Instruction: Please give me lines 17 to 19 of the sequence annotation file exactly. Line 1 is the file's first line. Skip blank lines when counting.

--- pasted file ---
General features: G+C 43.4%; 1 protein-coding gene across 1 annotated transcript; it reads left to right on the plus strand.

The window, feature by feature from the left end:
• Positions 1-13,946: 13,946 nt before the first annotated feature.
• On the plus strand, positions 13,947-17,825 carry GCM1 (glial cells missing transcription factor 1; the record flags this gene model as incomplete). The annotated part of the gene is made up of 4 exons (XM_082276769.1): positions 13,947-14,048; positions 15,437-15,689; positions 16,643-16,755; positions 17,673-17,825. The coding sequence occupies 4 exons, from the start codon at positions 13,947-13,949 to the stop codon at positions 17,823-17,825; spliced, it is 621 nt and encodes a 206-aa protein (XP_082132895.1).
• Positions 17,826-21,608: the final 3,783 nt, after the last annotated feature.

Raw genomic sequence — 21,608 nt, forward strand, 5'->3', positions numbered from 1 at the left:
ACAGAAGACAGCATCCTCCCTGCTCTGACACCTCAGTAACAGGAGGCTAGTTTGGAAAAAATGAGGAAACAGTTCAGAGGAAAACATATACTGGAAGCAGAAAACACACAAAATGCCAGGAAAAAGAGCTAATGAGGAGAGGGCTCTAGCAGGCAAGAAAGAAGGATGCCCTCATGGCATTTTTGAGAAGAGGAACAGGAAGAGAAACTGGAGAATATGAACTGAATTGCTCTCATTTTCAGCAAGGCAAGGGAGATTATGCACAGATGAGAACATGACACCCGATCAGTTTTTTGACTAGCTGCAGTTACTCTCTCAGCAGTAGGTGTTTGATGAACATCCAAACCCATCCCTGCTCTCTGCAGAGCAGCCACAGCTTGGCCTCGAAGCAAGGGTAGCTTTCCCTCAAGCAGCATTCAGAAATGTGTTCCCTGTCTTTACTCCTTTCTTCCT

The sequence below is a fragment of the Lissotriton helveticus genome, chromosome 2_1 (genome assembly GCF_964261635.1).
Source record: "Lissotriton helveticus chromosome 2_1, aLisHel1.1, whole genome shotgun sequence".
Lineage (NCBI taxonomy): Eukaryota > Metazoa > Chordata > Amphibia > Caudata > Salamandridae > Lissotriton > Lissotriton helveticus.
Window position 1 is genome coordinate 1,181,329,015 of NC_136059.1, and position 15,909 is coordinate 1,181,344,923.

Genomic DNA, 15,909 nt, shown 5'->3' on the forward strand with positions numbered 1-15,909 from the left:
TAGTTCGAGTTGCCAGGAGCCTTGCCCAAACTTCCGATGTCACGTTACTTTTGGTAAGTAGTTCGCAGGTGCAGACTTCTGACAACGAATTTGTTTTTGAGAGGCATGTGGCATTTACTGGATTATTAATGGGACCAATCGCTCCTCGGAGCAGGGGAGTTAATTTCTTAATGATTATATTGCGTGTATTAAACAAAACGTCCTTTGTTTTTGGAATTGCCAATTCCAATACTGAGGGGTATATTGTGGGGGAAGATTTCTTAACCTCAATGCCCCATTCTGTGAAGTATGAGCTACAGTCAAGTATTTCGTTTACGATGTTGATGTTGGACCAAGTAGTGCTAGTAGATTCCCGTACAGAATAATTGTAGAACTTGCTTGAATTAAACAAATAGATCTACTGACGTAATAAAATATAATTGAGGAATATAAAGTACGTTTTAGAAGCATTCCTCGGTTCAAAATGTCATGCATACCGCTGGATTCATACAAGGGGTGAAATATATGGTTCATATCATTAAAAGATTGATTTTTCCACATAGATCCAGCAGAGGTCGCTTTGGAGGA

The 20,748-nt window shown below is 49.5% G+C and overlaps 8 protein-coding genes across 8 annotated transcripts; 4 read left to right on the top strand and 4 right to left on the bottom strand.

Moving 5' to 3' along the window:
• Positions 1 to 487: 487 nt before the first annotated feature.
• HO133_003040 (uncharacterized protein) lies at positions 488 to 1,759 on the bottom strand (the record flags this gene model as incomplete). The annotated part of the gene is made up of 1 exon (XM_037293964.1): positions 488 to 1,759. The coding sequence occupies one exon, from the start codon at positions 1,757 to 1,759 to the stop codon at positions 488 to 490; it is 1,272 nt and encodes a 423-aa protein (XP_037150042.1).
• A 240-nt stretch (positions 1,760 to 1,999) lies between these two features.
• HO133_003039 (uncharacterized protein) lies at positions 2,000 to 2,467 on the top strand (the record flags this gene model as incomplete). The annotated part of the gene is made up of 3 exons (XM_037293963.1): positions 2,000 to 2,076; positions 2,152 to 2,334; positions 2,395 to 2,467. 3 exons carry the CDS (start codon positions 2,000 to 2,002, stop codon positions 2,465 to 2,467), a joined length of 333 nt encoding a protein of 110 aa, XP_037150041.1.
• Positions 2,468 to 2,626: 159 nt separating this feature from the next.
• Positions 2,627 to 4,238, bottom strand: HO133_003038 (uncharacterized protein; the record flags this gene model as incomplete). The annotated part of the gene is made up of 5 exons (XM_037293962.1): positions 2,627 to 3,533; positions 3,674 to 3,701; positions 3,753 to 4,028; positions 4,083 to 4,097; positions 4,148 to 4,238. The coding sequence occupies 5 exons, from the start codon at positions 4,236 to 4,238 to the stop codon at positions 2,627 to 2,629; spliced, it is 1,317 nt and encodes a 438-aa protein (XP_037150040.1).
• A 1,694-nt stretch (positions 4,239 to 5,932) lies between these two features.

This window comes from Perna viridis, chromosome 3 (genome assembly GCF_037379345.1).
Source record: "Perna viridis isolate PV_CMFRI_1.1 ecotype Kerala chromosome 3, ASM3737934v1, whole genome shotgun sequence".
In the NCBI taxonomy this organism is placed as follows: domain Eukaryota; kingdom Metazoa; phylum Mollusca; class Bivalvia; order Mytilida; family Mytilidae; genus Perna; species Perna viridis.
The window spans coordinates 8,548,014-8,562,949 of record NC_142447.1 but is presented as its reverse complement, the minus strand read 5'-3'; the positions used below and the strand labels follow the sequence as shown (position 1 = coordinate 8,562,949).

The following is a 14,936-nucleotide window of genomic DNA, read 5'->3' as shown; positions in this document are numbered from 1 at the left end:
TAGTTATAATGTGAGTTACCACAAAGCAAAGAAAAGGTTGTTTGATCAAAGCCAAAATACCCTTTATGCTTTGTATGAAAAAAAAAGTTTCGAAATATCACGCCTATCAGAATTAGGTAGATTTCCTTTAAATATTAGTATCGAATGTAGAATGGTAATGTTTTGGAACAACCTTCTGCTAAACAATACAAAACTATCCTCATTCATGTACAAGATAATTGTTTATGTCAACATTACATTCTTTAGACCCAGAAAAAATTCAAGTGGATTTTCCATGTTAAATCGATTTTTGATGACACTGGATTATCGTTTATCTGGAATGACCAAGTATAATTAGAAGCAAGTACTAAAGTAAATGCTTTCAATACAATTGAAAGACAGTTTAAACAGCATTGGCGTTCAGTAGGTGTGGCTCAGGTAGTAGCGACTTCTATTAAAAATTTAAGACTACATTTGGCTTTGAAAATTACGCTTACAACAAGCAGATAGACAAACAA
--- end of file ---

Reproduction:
• HO133_003040 (uncharacterized protein) lies at positions 488 to 1,759 on the bottom strand (the record flags this gene model as incomplete). The annotated part of the gene is made up of 1 exon (XM_037293964.1): positions 488 to 1,759. The coding sequence occupies one exon, from the start codon at positions 1,757 to 1,759 to the stop codon at positions 488 to 490; it is 1,272 nt and encodes a 423-aa protein (XP_037150042.1).
• A 240-nt stretch (positions 1,760 to 1,999) lies between these two features.
• HO133_003039 (uncharacterized protein) lies at positions 2,000 to 2,467 on the top strand (the record flags this gene model as incomplete). The annotated part of the gene is made up of 3 exons (XM_037293963.1): positions 2,000 to 2,076; positions 2,152 to 2,334; positions 2,395 to 2,467. 3 exons carry the CDS (start codon positions 2,000 to 2,002, stop codon positions 2,465 to 2,467), a joined length of 333 nt encoding a protein of 110 aa, XP_037150041.1.